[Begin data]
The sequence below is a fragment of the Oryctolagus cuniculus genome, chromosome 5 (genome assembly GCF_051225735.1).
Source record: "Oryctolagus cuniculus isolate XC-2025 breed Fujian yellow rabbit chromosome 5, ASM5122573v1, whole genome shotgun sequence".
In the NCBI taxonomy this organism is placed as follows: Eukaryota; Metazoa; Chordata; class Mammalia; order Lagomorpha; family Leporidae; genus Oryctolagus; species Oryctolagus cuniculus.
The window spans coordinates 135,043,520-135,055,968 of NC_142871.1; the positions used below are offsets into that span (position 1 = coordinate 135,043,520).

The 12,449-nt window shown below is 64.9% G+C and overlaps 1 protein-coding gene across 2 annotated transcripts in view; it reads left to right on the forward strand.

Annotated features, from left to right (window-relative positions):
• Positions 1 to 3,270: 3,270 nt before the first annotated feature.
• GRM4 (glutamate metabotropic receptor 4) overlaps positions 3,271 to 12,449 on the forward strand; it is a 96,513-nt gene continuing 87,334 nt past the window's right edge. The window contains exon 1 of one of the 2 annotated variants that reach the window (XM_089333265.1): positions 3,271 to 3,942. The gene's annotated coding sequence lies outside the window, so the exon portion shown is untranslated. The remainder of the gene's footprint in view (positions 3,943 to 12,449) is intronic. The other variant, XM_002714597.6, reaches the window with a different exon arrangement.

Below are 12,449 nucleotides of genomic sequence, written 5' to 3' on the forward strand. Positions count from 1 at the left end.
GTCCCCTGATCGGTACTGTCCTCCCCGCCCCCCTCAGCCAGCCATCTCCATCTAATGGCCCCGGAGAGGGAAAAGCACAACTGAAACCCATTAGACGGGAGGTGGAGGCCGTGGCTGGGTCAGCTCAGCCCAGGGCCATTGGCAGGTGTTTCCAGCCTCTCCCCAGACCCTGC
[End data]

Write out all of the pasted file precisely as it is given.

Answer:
The sequence below is a fragment of the Oryctolagus cuniculus genome, chromosome 5 (genome assembly GCF_051225735.1).
Source record: "Oryctolagus cuniculus isolate XC-2025 breed Fujian yellow rabbit chromosome 5, ASM5122573v1, whole genome shotgun sequence".
In the NCBI taxonomy this organism is placed as follows: Eukaryota; Metazoa; Chordata; class Mammalia; order Lagomorpha; family Leporidae; genus Oryctolagus; species Oryctolagus cuniculus.
The window spans coordinates 135,043,520-135,055,968 of NC_142871.1; the positions used below are offsets into that span (position 1 = coordinate 135,043,520).

The 12,449-nt window shown below is 64.9% G+C and overlaps 1 protein-coding gene across 2 annotated transcripts in view; it reads left to right on the forward strand.

Annotated features, from left to right (window-relative positions):
• Positions 1 to 3,270: 3,270 nt before the first annotated feature.
• GRM4 (glutamate metabotropic receptor 4) overlaps positions 3,271 to 12,449 on the forward strand; it is a 96,513-nt gene continuing 87,334 nt past the window's right edge. The window contains exon 1 of one of the 2 annotated variants that reach the window (XM_089333265.1): positions 3,271 to 3,942. The gene's annotated coding sequence lies outside the window, so the exon portion shown is untranslated. The remainder of the gene's footprint in view (positions 3,943 to 12,449) is intronic. The other variant, XM_002714597.6, reaches the window with a different exon arrangement.

Below are 12,449 nucleotides of genomic sequence, written 5' to 3' on the forward strand. Positions count from 1 at the left end.
GTCCCCTGATCGGTACTGTCCTCCCCGCCCCCCTCAGCCAGCCATCTCCATCTAATGGCCCCGGAGAGGGAAAAGCACAACTGAAACCCATTAGACGGGAGGTGGAGGCCGTGGCTGGGTCAGCTCAGCCCAGGGCCATTGGCAGGTGTTTCCAGCCTCTCCCCAGACCCTGC